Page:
The return of the native! - in this case a cow

A study in Melborne with cattle of different genetic origins revealed a substantial variation in the mix of amino acid content in milk protein called Casein. The findings are considered to be important from food safety angle. According to Boyd Swinton, Professor of public health nutrition “There are several genetically-determined variants of B-casein, the protein which constitutes about 25-30% of cows’ milk proteins. One variant, A1 B-casein, has been implicated as a potential etiological factor in type 1 diabetes, ischaemic heart disease, schizophrenia and autism. Another variant (A2 B-casein) has not been implicated in these diseases….” According to some A2 B-casein protein is the original milk protein and supports the formation of healthy Omega-6 fatty acids.

Encouraged by the success stories from Brazil in 2011 with cattle breeds belonging to Indian cattle varieties such as the Gir and the Ongole cattle, NDDB (National Dairy Development board) of India decided to invest in developing over 900 breeds based on native cattle genes. Report published around the same time by NBAGR (National Bureau of Animal Genetic Research) reports that B-casein in five native Indian breeds is 100% A2-B and 94% in most other native Indian breeds. This is as compared to 60% A2-B in the imported Jersey breed. On top of the higher A2-B content, an Indian breed consumes less water, can walk long distances, withstand local weather conditions and with some innovative care yield lot more milk as proved by the Brazil success story.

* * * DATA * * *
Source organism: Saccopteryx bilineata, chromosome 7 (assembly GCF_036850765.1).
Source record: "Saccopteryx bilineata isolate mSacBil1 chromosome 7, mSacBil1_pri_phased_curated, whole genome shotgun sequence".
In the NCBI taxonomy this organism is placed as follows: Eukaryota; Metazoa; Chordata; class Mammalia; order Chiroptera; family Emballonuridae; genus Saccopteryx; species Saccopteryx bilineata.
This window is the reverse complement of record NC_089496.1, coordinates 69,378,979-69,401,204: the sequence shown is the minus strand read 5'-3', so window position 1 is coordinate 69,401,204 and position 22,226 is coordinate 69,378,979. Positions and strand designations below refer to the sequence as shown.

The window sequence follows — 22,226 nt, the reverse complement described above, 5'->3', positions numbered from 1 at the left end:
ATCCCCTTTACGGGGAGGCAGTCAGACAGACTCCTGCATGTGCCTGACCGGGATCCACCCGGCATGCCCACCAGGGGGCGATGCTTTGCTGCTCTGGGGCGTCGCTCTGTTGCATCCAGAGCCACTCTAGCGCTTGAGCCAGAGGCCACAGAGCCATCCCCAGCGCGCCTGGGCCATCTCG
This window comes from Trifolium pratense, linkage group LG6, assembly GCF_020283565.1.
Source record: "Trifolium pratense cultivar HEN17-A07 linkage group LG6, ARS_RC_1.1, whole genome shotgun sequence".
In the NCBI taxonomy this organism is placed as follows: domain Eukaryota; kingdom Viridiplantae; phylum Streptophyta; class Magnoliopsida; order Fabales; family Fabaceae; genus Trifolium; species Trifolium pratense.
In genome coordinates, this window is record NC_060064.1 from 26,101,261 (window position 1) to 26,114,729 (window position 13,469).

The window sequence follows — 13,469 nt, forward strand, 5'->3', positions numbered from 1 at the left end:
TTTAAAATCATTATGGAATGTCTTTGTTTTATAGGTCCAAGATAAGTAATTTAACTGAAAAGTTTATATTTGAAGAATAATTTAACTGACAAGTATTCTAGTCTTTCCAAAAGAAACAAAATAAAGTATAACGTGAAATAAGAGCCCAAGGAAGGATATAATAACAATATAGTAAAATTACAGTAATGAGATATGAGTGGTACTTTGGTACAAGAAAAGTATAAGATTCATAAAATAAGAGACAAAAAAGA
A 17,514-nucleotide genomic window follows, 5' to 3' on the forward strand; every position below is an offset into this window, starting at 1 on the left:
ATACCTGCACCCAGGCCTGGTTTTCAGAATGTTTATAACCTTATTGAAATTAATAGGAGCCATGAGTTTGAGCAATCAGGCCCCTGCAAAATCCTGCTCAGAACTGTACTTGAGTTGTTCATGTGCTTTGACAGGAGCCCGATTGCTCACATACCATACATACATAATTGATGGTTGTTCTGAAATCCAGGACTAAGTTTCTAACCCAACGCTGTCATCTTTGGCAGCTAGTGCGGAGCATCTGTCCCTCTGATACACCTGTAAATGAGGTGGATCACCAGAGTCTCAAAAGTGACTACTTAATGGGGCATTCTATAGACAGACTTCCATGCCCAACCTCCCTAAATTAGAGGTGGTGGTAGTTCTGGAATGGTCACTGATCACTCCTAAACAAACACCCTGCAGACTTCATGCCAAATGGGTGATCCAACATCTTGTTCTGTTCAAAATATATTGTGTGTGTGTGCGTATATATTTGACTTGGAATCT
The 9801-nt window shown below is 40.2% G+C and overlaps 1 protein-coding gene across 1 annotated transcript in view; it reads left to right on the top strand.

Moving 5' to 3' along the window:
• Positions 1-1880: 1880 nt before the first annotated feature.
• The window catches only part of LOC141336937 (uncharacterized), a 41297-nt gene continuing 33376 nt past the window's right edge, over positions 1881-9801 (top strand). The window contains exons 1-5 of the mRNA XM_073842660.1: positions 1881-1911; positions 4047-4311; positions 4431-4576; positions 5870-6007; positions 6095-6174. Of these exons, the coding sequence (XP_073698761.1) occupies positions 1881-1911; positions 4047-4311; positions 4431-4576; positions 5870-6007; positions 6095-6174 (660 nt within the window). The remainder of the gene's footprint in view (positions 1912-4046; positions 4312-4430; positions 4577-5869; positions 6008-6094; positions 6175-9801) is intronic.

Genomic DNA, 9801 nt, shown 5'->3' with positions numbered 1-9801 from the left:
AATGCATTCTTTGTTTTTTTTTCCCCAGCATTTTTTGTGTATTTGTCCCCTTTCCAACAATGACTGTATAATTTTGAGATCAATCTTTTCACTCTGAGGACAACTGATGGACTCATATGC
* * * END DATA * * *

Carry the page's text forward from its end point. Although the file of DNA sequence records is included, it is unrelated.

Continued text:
Under its Zero budget farming program the Back to the Roots Project aims to return native breeds of Indian cattle to villages in Andra Pradesh, Karnataka and Tamil Nadu. The return of native cows means higher quality milk supply in Indian villages, It also means reduction in the use of toxic chemical fertilizers, cow dung from native cow creates superior quality organic manure. BTTR also encourages farmers to innovate on methods of maintaining cattle for better economics with local breeds. A sponsorship of $400-$500 covers the cost of donating a native breed of cow to a village. One of the state governments of India has been reported to be considering importing Gir cattle back to Gujrath from Brazil!